Love, Death, And Robots: First Impressions

by Tito W. James

After viewing all 18 episodes of Love, Death, and Robots, I realized that the only way to do it justice was to break down each individual episode. Here are my initial thoughts.

Love, Death, and Robots has finally broken the adult animation trope of having an ugly-on-purpose art style. Adult animation had its roots in underground comix which were better known for subversive content than being esthetically appealing.

Has there ever been anything like this before? Yes. Spider-Verse didn’t invent cell shading, but it did bring that esthetic into the mainstream in a big and bold way. Similarly, the short-form content produced for Love, Death, and Robots has existed on the internet since platforms like YouTube and Vimeo.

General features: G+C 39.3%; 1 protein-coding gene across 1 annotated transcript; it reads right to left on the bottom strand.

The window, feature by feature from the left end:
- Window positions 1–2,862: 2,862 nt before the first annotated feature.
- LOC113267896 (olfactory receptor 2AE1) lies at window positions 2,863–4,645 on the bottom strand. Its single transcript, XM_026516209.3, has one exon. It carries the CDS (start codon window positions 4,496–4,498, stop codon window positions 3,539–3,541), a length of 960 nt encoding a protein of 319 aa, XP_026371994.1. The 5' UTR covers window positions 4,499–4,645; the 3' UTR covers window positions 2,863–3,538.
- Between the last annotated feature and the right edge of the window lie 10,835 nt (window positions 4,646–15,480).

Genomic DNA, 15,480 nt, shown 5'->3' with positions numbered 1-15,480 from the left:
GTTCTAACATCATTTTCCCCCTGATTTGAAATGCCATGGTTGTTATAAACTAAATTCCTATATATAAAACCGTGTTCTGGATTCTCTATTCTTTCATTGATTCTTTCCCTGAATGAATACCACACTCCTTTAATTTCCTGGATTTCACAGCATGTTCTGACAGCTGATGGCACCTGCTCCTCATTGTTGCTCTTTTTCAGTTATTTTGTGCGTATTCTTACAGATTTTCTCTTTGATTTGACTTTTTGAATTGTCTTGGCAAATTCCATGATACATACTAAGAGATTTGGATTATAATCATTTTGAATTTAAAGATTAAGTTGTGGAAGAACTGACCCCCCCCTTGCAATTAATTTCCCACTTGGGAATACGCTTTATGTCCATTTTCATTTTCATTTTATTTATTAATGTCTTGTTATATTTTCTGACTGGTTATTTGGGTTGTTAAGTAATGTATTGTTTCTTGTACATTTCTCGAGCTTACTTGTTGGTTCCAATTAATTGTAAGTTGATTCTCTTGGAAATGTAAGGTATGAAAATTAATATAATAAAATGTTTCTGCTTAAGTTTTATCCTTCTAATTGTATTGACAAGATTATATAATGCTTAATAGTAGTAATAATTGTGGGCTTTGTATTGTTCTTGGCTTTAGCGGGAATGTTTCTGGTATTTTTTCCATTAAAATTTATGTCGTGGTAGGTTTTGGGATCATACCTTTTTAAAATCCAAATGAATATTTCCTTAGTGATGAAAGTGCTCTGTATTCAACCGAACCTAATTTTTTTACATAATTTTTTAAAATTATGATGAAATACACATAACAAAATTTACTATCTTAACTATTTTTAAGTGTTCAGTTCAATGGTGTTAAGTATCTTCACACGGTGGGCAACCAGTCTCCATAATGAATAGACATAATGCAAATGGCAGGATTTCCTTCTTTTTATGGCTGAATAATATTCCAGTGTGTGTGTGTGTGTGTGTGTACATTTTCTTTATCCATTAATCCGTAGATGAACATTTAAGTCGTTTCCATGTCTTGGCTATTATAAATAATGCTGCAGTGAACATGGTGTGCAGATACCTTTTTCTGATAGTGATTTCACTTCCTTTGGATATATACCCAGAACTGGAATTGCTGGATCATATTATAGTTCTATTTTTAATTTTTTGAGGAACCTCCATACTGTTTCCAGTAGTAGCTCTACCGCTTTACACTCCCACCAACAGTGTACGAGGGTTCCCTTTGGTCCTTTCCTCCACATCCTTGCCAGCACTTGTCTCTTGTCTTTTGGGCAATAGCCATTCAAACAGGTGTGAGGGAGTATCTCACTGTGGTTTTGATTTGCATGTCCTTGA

What sets Love, Death, and Robots apart is that Netflix puts all the content in one sleek accessible platform. This enables casual audience members to be exposed to the potential of mature animated storytelling. Love, Death and Robots may not be as grounded and nuanced as Anomalisa or The Breadwinner, but it was never trying to be. Personally, I love all of the above for different reasons.

Is Love, Death, and Robots for everyone? Hell no. Is Love, Death, and Robots imaginative, risqué, and dangerous art that’s worth people’s time and attention? F*ck yeah!

Tito W. James

Tito W. James is a journalist writing for Comicon.com with a focus is on highlighting high quality independent content. His comics draw heavy influence from hand drawn animation and incorporate action and comedy into various genres.

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